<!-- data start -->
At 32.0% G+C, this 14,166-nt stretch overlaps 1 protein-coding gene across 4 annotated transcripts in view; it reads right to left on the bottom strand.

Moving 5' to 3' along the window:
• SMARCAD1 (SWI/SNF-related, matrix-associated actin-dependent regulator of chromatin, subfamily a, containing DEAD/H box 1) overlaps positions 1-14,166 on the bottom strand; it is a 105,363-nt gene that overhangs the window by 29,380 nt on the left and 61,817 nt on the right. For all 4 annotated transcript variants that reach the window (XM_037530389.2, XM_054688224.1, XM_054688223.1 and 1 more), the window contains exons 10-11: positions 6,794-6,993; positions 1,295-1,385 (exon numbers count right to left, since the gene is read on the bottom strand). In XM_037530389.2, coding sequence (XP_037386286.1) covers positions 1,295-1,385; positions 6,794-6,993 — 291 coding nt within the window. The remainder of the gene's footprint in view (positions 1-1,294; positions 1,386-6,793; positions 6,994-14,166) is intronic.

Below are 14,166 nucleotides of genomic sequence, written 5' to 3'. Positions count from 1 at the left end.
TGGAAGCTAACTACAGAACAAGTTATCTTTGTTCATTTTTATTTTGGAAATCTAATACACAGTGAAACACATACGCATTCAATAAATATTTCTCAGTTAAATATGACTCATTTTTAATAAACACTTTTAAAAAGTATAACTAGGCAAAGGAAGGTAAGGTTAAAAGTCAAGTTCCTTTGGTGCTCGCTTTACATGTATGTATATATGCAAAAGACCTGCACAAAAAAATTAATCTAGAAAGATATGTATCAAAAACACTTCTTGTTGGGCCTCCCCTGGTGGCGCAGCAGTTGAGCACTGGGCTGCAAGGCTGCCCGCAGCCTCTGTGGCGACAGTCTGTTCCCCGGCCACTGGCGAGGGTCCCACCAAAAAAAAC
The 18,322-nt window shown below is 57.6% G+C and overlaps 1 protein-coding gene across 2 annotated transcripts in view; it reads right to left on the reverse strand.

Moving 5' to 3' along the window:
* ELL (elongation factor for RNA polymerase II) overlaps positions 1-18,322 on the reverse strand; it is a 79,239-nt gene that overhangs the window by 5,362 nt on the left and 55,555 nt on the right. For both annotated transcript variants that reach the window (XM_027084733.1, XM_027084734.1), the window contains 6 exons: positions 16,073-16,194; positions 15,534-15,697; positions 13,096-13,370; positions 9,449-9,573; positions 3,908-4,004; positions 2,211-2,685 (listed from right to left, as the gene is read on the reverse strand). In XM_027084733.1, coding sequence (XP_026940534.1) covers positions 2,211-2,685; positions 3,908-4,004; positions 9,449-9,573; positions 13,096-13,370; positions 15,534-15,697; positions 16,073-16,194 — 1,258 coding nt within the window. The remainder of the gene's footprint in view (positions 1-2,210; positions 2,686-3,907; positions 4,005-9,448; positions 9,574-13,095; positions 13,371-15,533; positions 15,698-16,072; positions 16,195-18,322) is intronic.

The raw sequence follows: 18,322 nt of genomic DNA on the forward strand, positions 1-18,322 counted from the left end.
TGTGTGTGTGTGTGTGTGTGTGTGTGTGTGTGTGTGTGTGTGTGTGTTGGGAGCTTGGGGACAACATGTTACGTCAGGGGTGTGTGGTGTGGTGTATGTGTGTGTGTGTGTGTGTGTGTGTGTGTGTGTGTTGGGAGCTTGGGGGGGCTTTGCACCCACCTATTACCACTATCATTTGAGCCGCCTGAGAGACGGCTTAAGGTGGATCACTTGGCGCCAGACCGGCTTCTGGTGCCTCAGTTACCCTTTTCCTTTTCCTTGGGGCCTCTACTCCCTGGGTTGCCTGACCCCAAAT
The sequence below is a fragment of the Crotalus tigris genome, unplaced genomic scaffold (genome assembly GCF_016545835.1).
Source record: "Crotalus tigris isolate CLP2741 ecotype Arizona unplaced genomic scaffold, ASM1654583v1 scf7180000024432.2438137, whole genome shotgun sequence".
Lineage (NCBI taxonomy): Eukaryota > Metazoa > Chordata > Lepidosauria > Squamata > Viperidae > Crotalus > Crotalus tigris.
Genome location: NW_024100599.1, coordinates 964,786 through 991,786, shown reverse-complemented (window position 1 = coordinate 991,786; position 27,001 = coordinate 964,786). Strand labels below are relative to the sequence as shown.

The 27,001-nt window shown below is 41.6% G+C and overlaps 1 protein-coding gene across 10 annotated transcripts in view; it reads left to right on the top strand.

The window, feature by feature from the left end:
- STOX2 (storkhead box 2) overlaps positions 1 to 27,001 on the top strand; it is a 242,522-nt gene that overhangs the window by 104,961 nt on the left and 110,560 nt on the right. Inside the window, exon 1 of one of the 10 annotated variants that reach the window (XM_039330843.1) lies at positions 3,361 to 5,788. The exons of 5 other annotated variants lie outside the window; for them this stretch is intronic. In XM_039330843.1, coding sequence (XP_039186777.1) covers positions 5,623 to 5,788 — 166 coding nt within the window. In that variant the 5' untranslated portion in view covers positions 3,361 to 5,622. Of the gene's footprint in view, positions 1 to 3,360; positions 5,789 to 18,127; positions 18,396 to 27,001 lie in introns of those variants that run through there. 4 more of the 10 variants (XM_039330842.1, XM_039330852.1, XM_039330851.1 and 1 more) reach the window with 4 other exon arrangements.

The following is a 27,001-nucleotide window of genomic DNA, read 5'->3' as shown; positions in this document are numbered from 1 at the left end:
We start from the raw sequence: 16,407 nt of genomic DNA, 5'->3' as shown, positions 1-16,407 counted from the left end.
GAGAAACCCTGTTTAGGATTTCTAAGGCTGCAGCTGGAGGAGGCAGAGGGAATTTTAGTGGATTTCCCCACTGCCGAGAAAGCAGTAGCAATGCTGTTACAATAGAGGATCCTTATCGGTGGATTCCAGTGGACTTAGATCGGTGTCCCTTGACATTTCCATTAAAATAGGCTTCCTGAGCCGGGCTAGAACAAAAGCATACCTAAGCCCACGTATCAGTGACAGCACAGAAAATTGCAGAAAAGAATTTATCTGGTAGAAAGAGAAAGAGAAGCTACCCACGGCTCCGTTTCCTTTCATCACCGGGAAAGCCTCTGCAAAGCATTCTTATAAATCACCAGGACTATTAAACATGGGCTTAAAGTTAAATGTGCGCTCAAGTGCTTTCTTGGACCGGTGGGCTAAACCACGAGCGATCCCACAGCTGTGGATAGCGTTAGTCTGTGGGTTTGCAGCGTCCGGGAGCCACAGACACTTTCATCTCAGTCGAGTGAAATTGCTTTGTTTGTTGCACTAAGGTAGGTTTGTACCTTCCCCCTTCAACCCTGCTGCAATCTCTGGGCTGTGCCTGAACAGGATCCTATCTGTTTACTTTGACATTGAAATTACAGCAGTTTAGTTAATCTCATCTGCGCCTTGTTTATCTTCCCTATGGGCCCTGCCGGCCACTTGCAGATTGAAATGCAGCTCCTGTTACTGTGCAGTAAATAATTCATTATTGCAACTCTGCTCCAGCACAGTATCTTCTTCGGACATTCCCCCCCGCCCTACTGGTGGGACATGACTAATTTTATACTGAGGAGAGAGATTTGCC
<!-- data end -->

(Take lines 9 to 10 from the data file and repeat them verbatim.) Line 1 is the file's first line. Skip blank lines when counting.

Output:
The raw sequence follows: 18,322 nt of genomic DNA on the forward strand, positions 1-18,322 counted from the left end.
TGTGTGTGTGTGTGTGTGTGTGTGTGTGTGTGTGTGTGTGTGTGTGTTGGGAGCTTGGGGACAACATGTTACGTCAGGGGTGTGTGGTGTGGTGTATGTGTGTGTGTGTGTGTGTGTGTGTGTGTGTGTGTTGGGAGCTTGGGGGGGCTTTGCACCCACCTATTACCACTATCATTTGAGCCGCCTGAGAGACGGCTTAAGGTGGATCACTTGGCGCCAGACCGGCTTCTGGTGCCTCAGTTACCCTTTTCCTTTTCCTTGGGGCCTCTACTCCCTGGGTTGCCTGACCCCAAAT